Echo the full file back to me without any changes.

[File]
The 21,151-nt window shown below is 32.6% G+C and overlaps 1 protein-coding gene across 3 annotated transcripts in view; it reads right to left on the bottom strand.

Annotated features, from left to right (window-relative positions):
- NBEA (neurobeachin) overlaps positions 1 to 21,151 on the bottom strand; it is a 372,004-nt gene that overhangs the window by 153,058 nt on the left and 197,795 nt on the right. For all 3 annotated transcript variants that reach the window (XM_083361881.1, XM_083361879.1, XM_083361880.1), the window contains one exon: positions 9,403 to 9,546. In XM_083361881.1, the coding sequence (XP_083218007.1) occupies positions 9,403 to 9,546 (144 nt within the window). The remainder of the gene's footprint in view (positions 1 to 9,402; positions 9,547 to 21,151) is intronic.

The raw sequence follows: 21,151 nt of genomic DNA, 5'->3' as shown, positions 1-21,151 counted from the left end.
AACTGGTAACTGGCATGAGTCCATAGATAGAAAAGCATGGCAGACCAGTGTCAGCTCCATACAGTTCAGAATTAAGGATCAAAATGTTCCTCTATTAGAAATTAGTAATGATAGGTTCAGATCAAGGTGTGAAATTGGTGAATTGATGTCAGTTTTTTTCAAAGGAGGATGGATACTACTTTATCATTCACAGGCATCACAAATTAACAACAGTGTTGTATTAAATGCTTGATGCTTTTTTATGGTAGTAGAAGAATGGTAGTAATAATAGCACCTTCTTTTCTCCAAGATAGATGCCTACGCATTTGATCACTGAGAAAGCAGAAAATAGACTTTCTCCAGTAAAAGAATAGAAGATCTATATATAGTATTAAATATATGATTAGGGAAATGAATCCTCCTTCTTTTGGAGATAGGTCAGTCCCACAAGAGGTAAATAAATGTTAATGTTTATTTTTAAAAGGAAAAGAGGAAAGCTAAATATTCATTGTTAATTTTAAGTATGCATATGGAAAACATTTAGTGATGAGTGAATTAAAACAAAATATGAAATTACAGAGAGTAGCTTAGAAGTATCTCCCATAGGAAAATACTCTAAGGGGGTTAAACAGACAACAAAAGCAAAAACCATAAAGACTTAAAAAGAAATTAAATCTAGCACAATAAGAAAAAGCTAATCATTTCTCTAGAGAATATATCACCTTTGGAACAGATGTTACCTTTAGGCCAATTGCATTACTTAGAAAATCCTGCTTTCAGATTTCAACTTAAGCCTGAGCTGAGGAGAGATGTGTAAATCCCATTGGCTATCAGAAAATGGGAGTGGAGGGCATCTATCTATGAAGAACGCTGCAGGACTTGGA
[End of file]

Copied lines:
The 21,151-nt window shown below is 32.6% G+C and overlaps 1 protein-coding gene across 3 annotated transcripts in view; it reads right to left on the bottom strand.

Annotated features, from left to right (window-relative positions):
- NBEA (neurobeachin) overlaps positions 1 to 21,151 on the bottom strand; it is a 372,004-nt gene that overhangs the window by 153,058 nt on the left and 197,795 nt on the right. For all 3 annotated transcript variants that reach the window (XM_083361881.1, XM_083361879.1, XM_083361880.1), the window contains one exon: positions 9,403 to 9,546. In XM_083361881.1, the coding sequence (XP_083218007.1) occupies positions 9,403 to 9,546 (144 nt within the window). The remainder of the gene's footprint in view (positions 1 to 9,402; positions 9,547 to 21,151) is intronic.

The raw sequence follows: 21,151 nt of genomic DNA, 5'->3' as shown, positions 1-21,151 counted from the left end.
AACTGGTAACTGGCATGAGTCCATAGATAGAAAAGCATGGCAGACCAGTGTCAGCTCCATACAGTTCAGAATTAAGGATCAAAATGTTCCTCTATTAGAAATTAGTAATGATAGGTTCAGATCAAGGTGTGAAATTGGTGAATTGATGTCAGTTTTTTTCAAAGGAGGATGGATACTACTTTATCATTCACAGGCATCACAAATTAACAACAGTGTTGTATTAAATGCTTGATGCTTTTTTATGGTAGTAGAAGAATGGTAGTAATAATAGCACCTTCTTTTCTCCAAGATAGATGCCTACGCATTTGATCACTGAGAAAGCAGAAAATAGACTTTCTCCAGTAAAAGAATAGAAGATCTATATATAGTATTAAATATATGATTAGGGAAATGAATCCTCCTTCTTTTGGAGATAGGTCAGTCCCACAAGAGGTAAATAAATGTTAATGTTTATTTTTAAAAGGAAAAGAGGAAAGCTAAATATTCATTGTTAATTTTAAGTATGCATATGGAAAACATTTAGTGATGAGTGAATTAAAACAAAATATGAAATTACAGAGAGTAGCTTAGAAGTATCTCCCATAGGAAAATACTCTAAGGGGGTTAAACAGACAACAAAAGCAAAAACCATAAAGACTTAAAAAGAAATTAAATCTAGCACAATAAGAAAAAGCTAATCATTTCTCTAGAGAATATATCACCTTTGGAACAGATGTTACCTTTAGGCCAATTGCATTACTTAGAAAATCCTGCTTTCAGATTTCAACTTAAGCCTGAGCTGAGGAGAGATGTGTAAATCCCATTGGCTATCAGAAAATGGGAGTGGAGGGCATCTATCTATGAAGAACGCTGCAGGACTTGGA